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Council Report No.160 – Understanding the Irish Economy in a Time of Turbulence
- 6 April 2023
- Topics: Economic
- Types: Press Releases
‘NESC Report on the Irish Economy Says More Action Is Needed to Improve Resilience’
- As part of its 50th-year work programme, the National Economic and Social Council (NESC) has published a new report, Understanding the Irish Economy in a Time of Turbulence (Council Report No.160).
- This report details the main forces causing turbulence around Ireland’s economy, notes the key features of economic performance, and highlights specific vulnerabilities around infrastructure, services, and labour constraints.
- Among the measures recommended by NESC are a new Pensions Reserve Fund, targeted investment and action on housing, increased delivery of clean energy infrastructure, action to make sure work is attractive and rewarding, and removing the barriers to taking up employment.
As part of its 50th-year work programme, the National Economic and Social Council (NESC) has published a new report, Understanding the Irish Economy in a Time of Turbulence (Council Report No.160). This report details the main forces causing turbulence around Ireland’s economy, notes the key features of our economic performance, highlights specific vulnerabilities, and recommends new actions in response.
The report outlines the main forces bearing on the economy today, namely the climate and biodiversity emergencies, demographic shifts, geopolitical change, the rising cost of living, and maintaining national competitiveness.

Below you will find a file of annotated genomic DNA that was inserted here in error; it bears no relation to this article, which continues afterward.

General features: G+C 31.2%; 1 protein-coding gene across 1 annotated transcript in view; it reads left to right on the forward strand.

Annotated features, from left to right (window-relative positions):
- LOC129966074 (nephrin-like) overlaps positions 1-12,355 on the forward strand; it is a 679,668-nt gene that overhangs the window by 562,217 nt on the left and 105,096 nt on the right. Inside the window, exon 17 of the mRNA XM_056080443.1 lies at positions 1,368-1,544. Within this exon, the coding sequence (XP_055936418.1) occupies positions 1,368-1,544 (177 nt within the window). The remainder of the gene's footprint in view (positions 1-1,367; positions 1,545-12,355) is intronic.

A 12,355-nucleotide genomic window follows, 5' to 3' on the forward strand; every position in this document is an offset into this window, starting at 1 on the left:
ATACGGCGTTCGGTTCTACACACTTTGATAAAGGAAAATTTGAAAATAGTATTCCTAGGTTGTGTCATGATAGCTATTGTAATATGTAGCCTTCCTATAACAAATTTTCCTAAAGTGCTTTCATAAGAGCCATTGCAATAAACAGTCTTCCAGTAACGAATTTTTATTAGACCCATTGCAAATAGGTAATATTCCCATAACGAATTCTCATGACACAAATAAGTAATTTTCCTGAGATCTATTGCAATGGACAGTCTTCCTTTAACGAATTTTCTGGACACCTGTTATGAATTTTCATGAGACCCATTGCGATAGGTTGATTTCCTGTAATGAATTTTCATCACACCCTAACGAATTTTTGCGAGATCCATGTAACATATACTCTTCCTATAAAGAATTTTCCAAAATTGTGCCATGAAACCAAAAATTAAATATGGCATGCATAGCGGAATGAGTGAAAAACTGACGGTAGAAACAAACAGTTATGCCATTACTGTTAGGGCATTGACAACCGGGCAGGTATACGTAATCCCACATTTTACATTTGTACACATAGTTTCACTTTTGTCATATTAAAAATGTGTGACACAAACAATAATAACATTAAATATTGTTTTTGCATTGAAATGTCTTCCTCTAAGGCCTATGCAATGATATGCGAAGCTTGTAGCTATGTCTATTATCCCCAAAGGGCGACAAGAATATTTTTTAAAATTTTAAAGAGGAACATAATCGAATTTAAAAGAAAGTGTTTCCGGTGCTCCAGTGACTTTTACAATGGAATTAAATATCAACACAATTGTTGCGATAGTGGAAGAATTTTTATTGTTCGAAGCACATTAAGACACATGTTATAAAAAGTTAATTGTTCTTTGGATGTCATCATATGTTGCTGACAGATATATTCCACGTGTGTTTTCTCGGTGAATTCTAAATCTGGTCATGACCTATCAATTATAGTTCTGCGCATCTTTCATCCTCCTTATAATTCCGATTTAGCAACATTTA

The report outlines a vision of resilience and sustainability for Ireland’s economy, environment, and society, arguing that policy action is needed in three core areas to help ensure that Ireland thrives as it progresses towards this vision: (i) fiscal sustainability and investment; (ii) acting to realise Net Zero; and (iii) making work attractive.
According to NESC, a capacity challenge across the economy adds to vulnerability and lowers resilience. The Council points to the constraints in infrastructure, services, and labour, in key areas such as housing, healthcare, childcare, and transport. In addition, a cohesion challenge exists. Unemployment, poverty, weak labour market attachment, low pay and productivity, and precarity of work suggests that there are cohorts which continue to be weakly connected to the enterprise economy.
Among the measures proposed by NESC, are a new Pensions Reserve Fund, targeted investment and action on housing, increased delivery of clean energy infrastructure, and action to make sure work is attractive and rewarding.
For example, in terms of fiscal resilience, the Council believes a new Pensions Reserve Fund could be designed and ringfenced to help meet the investment needs of an ageing population. In the area of action to realise net-zero, the State could work with businesses to increase the proportion of firms that have concrete climate action plans in place. And in terms of making work more attractive, action is needed on job quality and security, and to address barriers to taking up employment (e.g. literacy, early school leaving, costs, disadvantage).
The full report can be viewed here.
For further information, contact:
Dr Cathal FitzGerald, Senior Analyst
t: 01 8146331
NESC AT 50 – Celebrating 50 Years of Providing Research, Dialogue and Advice
The National Economic and Social Council (NESC) is celebrating 50 years of providing expert, trustworthy, and impartial advice to the Taoiseach and Government on strategic policy issues relating to sustainable economic, social, and environmental development in Ireland. To mark its 50th Anniversary, NESC will be hosting a full-day, in-person conference in the Printworks, Dublin Castle, on 23rd November 2023. We are currently finalising the programme and will announce further details in due course. See here for more information.
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